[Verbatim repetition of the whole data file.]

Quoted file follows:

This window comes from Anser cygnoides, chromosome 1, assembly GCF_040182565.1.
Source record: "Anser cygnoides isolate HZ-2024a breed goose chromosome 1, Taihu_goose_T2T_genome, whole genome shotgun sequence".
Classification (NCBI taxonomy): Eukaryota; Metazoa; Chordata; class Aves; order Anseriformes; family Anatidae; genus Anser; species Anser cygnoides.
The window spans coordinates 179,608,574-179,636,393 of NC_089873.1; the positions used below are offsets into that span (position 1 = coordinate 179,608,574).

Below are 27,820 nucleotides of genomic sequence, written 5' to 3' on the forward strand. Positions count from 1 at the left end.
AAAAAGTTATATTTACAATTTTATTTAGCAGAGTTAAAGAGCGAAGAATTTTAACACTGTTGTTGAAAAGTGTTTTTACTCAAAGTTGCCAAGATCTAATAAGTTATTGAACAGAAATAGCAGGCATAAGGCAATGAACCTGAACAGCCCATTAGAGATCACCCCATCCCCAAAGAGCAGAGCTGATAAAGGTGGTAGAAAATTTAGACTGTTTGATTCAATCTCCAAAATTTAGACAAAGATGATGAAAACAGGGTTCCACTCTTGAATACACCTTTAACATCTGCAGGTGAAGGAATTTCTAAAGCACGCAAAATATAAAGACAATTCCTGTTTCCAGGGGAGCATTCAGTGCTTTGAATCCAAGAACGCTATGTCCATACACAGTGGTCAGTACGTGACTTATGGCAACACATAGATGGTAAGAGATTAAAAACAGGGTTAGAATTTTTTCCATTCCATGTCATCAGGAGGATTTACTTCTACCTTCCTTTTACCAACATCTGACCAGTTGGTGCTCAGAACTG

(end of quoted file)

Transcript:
This window comes from Anser cygnoides, chromosome 1, assembly GCF_040182565.1.
Source record: "Anser cygnoides isolate HZ-2024a breed goose chromosome 1, Taihu_goose_T2T_genome, whole genome shotgun sequence".
Classification (NCBI taxonomy): Eukaryota; Metazoa; Chordata; class Aves; order Anseriformes; family Anatidae; genus Anser; species Anser cygnoides.
The window spans coordinates 179,608,574-179,636,393 of NC_089873.1; the positions used below are offsets into that span (position 1 = coordinate 179,608,574).

Below are 27,820 nucleotides of genomic sequence, written 5' to 3' on the forward strand. Positions count from 1 at the left end.
AAAAAGTTATATTTACAATTTTATTTAGCAGAGTTAAAGAGCGAAGAATTTTAACACTGTTGTTGAAAAGTGTTTTTACTCAAAGTTGCCAAGATCTAATAAGTTATTGAACAGAAATAGCAGGCATAAGGCAATGAACCTGAACAGCCCATTAGAGATCACCCCATCCCCAAAGAGCAGAGCTGATAAAGGTGGTAGAAAATTTAGACTGTTTGATTCAATCTCCAAAATTTAGACAAAGATGATGAAAACAGGGTTCCACTCTTGAATACACCTTTAACATCTGCAGGTGAAGGAATTTCTAAAGCACGCAAAATATAAAGACAATTCCTGTTTCCAGGGGAGCATTCAGTGCTTTGAATCCAAGAACGCTATGTCCATACACAGTGGTCAGTACGTGACTTATGGCAACACATAGATGGTAAGAGATTAAAAACAGGGTTAGAATTTTTTCCATTCCATGTCATCAGGAGGATTTACTTCTACCTTCCTTTTACCAACATCTGACCAGTTGGTGCTCAGAACTG